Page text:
Parallel construction fails: We're still watching the videotape of last night's VP debate. An initial reaction:
It's often intriguing to watch a debate after you've heard the punditry. So far, about forty minutes in, the debate we're watching doesn't seem enormously like the debate we heard described.
In a world awash in punditry, often from people with little to say about a bunch of non-events, Excited Pundit Overstatement is a frequent problem. We may have heard some EPO concerning last night's debate.
That said, we were struck by one aspect of the moderator's first substantive questions. It involves a dog which didn't bark.
Elaine Quijano started with a softball-style question which let each hopeful discuss himself. She then produced her first real questions for Kaine and Pence. In order, here's what she said:
QUIJANO (10/4/16): Senator Kaine, on the campaign trail, you praised Secretary Clinton's character, including her commitment to public service, yet 60 percent of voters don't think she's trustworthy. Why do so many people distrust her? Is it because they have questions about her e-mails and the Clinton Foundation?American history isn't likely to change due to the oddness there. But as a bit of journalistic practice, the oddness there strikes us as odd.
QUIJANO: Governor Pence, let me ask you, you have said Donald Trump is, quote, "thoughtful, compassionate, and steady." Yet 67 percent of voters feel he is a risky choice, and 65 percent feel he does not have the right kind of temperament to be president. Why do so many Americans think Mr. Trump is simply too erratic?
Presumably, that pair of questions was intended to be fair-and-balanced. In theory, Quijano asked Kaine a challenging question about Candidate Clinton. In theory, she then asked Pence a parallel question about Candidate Trump.
That isn't exactly what happened. We were struck by the curious lack of parallel construction in those opening questions. Also, we thought of Matt Lauer.
Here's what we're talking about:
When Quijano asked Kaine about Candidate Clinton's standing with the public, she cited two specific factors which might explain the low regard in which she is held. "Is it because they have questions about her e-mails and the Clinton Foundation?" she specifically said.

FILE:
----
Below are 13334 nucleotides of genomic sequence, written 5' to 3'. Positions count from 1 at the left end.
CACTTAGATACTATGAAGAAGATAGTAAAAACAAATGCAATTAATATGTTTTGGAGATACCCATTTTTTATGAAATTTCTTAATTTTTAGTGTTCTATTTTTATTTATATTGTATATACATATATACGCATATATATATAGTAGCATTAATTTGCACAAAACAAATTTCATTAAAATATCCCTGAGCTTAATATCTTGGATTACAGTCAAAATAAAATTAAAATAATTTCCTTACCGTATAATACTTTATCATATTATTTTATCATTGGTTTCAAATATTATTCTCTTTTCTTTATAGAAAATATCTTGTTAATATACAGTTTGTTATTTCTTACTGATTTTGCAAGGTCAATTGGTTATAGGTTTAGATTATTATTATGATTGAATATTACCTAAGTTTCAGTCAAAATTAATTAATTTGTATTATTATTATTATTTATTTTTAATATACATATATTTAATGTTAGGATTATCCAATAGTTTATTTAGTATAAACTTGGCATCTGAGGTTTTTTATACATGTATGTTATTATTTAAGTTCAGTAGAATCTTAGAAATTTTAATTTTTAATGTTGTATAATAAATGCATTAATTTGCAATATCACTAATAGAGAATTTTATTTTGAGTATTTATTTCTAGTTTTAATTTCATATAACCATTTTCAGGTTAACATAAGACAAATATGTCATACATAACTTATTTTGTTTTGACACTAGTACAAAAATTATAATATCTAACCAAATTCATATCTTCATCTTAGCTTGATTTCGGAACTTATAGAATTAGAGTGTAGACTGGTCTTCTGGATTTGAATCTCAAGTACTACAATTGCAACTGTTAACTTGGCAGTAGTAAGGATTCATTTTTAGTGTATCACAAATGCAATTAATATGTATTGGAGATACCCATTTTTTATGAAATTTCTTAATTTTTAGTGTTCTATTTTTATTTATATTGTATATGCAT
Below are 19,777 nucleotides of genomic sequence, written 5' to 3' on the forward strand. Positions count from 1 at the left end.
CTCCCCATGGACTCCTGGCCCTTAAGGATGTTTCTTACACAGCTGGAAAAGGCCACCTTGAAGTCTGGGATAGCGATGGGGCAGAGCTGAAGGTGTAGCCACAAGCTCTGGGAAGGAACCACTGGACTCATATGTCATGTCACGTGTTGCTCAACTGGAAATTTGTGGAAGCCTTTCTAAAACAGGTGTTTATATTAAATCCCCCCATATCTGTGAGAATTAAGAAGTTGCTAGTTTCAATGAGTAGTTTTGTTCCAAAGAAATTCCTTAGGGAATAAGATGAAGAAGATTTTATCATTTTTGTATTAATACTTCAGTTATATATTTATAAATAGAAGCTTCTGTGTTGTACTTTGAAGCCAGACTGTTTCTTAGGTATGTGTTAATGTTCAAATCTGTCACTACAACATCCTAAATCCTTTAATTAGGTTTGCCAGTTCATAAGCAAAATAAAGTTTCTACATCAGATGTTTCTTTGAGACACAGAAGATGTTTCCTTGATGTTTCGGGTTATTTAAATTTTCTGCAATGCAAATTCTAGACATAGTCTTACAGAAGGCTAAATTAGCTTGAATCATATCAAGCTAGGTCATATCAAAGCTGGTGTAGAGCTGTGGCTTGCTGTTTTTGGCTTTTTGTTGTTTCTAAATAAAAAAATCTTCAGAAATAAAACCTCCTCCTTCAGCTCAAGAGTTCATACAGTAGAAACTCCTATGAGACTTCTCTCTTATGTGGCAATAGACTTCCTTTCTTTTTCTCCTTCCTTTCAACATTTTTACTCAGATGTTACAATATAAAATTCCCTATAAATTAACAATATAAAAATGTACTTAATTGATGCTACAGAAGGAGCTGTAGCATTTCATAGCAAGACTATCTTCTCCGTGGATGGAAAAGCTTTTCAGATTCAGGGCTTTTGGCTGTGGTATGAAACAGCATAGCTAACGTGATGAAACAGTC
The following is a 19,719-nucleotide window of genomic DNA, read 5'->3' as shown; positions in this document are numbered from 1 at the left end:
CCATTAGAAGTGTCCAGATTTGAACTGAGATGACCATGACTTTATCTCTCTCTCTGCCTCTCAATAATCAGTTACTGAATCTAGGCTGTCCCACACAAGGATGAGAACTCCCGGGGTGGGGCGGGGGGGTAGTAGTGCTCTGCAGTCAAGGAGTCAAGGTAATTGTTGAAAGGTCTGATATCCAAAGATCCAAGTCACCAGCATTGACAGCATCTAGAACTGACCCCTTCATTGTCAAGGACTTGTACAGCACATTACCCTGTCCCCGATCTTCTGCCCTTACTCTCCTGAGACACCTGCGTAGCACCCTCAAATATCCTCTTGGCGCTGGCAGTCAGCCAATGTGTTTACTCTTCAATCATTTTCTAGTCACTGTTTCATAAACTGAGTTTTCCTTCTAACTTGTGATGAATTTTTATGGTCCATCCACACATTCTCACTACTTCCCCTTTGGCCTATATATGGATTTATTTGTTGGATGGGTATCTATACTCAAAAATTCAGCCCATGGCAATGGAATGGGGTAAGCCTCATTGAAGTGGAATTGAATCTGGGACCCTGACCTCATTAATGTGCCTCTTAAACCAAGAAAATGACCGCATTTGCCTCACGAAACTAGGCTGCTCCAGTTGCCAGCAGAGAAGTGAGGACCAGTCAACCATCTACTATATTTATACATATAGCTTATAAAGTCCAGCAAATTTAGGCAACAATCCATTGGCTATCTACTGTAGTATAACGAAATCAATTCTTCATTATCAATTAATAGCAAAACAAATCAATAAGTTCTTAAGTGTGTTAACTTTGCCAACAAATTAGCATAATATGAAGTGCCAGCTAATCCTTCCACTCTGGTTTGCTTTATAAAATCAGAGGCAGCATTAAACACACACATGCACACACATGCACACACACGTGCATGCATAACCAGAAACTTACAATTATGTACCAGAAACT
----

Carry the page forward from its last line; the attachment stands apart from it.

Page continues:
Quijano named two punishing topics right in that opening question to Kaine. But when she asked Pence about the low regard in which Candidate Trump is held, she didn't mention any possible explanations.
It would have been easy enough to do so. ("Is it because of his frequent misstatements and self-contradictions? Is it because of his insulting comments about so many people?") But Quijano didn't cite any possible factors. Kaine was hit with two punishing topics, Pence heard none cited at all.
A person might think that Quijano balanced that off by citing two negative polling numbers for Trump, as opposed to just one for Clinton. But we were struck by the lack of parallel construction in what was essentially her first pair of questions.
It was similar to what Matt Lauer did at the Commander-in-Chief Forum. At the start of his interview with Candidate Clinton, Lauer directly suggested that her email procedures may have been "disqualifying" for her as a candidate.
In our view, Lauer showed poor judgment by inserting such an aggressive suggestion into that opening question (or into any question at all). That said, it was notable that he did nothing similar when he questioned Trump.
(Beyond that, the first audience question to Clinton was harshly accusatory. No such audience question was directed at Trump. We assume the questions were screened.)
So far, we've watched forty minutes of last night's debate. Kaine and Quijano both seemed confused, right off the bat, concerning Pence's right to speak for two minutes without being interrupted.
That confusion arose in the heat of battle, but those opening questions were prepared in advance. Quijano announced what Clinton's done wrong. Weirdly enough, when it came to Trump, she drew a total blank.